Tissue transglutaminase expression promotes cell attachment, invasion and survival in breast cancer cells

L. S. Mangala, J. Y. Fok, I. R. Zorrilla-Calancha, A. Verma, K. Mehta

Research output: Contribution to journalArticle

114 Scopus citations


Distant metastasis is frequently observed in patients with breast cancer and is a major cause of cancer-related deaths in these patients. Currently, very little is known about the mechanisms that underlie the development of the metastatic phenotype in breast cancer cells. We previously found that metastatic breast cancer cells express high levels of tissue transglutaminase (TG2), but established no direct link between TG2 and metastasis. In this study, we hypothesized that TG2 plays a role in conferring the metastatic phenotype to breast cancer cells. The results obtained suggested that increased expression of TG2 in breast cancer cells contributes to their increased survival, invasion and motility. We further found that TG2 protein in a metastatic breast cancer MDA-MB231 cells was present on the cell surface in close association with integrins β1, β4 and β5. Downregulation of endogenous TG2 by small interfering RNA inhibited fibronectin (Fn)-mediated cell attachment, survival and invasion. Conversely, ectopic expression of TG2 augmented invasion of breast cancer cells and attachment to Fn-coated surfaces. We conclude that TG2 expression in breast cancer cells plays an important role in the development of the metastatic phenotype.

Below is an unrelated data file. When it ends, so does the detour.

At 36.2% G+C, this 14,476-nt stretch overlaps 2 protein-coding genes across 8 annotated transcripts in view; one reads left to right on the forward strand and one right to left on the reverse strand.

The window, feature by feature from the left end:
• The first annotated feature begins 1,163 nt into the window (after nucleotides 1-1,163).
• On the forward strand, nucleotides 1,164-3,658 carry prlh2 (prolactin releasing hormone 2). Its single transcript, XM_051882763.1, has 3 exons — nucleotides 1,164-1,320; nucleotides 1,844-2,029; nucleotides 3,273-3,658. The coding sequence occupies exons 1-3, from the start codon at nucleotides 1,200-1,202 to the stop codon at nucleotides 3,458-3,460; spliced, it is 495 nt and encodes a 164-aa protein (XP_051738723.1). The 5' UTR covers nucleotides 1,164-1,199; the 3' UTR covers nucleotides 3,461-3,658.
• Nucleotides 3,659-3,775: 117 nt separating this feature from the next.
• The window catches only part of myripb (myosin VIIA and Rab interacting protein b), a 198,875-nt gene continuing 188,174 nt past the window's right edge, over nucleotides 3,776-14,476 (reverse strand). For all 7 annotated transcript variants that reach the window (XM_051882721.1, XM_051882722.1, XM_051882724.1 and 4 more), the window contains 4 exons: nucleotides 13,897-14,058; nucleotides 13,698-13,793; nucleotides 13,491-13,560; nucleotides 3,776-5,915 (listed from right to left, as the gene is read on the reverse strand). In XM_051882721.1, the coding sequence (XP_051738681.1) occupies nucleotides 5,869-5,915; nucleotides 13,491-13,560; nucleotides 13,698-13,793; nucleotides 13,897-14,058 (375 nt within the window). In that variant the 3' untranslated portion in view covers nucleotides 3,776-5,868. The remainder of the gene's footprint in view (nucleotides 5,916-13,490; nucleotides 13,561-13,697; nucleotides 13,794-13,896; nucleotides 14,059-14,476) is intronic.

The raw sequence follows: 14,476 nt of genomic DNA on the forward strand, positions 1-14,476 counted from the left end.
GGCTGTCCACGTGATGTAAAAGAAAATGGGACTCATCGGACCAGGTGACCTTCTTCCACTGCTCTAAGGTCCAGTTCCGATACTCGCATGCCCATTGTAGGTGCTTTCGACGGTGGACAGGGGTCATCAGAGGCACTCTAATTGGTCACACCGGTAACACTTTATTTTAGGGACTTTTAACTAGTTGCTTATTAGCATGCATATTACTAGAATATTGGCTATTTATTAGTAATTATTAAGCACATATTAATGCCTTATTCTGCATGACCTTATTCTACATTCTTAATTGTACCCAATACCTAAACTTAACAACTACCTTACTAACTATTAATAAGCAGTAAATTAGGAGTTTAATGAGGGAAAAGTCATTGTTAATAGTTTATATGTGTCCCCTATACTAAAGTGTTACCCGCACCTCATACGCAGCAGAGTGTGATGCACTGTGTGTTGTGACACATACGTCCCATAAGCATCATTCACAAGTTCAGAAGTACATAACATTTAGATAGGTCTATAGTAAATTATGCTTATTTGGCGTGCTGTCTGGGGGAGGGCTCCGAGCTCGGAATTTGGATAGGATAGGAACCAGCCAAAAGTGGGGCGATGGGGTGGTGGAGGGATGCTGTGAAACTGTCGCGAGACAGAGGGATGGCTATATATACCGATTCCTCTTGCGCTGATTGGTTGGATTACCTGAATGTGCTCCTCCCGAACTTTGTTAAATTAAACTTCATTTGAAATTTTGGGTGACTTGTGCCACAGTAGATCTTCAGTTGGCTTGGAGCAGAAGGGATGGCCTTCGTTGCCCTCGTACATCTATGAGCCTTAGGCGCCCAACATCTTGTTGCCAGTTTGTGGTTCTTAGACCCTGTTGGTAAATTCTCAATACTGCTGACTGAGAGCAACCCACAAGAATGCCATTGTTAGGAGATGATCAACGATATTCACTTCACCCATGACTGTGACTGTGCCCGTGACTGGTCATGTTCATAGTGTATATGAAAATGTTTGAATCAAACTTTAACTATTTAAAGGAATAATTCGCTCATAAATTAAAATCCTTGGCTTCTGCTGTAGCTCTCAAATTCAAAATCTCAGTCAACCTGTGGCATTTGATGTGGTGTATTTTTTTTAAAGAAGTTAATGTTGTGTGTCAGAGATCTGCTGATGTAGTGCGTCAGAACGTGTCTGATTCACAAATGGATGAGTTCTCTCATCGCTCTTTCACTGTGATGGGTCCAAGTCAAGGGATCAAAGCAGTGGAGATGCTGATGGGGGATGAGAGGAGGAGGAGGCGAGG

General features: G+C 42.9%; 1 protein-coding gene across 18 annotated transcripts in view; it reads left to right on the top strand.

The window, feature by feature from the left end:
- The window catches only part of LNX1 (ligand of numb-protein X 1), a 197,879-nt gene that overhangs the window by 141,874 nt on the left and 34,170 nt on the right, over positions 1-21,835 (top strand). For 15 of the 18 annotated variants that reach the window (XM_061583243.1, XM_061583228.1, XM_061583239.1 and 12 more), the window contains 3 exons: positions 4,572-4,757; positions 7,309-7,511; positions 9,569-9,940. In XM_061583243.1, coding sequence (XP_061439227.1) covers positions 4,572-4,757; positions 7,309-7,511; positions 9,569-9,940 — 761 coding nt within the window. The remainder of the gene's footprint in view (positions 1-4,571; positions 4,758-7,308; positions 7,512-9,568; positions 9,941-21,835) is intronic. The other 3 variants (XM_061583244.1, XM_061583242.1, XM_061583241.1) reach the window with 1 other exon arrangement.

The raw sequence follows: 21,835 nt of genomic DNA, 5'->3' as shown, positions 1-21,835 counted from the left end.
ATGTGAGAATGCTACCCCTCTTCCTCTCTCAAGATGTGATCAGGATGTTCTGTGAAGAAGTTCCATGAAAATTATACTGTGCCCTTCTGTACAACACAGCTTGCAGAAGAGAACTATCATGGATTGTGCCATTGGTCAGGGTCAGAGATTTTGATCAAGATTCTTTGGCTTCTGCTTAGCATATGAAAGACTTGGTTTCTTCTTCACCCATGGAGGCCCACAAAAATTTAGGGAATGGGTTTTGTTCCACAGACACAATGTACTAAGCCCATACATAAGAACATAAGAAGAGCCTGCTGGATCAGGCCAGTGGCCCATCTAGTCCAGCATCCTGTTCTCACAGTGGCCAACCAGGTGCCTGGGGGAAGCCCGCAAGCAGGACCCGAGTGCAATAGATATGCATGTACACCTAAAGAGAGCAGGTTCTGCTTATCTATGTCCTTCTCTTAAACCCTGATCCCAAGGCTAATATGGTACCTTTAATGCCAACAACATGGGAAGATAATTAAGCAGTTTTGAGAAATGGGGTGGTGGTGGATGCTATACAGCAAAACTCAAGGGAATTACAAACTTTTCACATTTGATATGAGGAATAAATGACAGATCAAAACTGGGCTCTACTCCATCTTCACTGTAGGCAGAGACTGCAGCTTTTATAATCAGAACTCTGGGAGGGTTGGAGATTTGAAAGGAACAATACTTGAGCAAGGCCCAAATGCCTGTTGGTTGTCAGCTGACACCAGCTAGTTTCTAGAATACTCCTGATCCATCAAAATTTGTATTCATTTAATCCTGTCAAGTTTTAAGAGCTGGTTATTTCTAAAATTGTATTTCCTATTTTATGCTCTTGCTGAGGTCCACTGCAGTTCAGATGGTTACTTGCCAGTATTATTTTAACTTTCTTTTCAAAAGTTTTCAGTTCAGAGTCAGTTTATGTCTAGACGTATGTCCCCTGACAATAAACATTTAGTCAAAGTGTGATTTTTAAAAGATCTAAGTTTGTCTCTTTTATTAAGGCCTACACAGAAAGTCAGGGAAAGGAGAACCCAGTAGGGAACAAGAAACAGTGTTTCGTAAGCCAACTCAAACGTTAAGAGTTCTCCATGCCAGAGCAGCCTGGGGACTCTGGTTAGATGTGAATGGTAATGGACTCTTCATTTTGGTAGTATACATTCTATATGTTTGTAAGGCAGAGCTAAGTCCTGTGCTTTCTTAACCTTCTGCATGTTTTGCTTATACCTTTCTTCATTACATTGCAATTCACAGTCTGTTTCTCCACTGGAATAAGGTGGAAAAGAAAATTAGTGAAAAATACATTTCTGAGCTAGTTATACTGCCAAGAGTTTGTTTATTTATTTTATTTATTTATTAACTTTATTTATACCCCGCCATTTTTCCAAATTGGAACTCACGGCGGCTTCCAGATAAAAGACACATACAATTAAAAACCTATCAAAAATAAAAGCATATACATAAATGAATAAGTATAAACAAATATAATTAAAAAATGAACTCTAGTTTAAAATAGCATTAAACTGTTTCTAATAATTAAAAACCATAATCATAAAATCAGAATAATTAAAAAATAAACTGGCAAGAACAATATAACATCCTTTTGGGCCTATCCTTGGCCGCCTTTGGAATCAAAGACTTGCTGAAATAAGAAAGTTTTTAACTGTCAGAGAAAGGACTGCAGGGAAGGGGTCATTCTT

Original languageEnglish (US)
Pages (from-to)2459-2470
Number of pages12
Issue number17
StatePublished - Apr 12 2007


  • Cell migration
  • Fibronectin
  • Integrins
  • Invasion
  • Metastasis
  • Transglutaminase

ASJC Scopus subject areas

  • Molecular Biology
  • Genetics
  • Cancer Research

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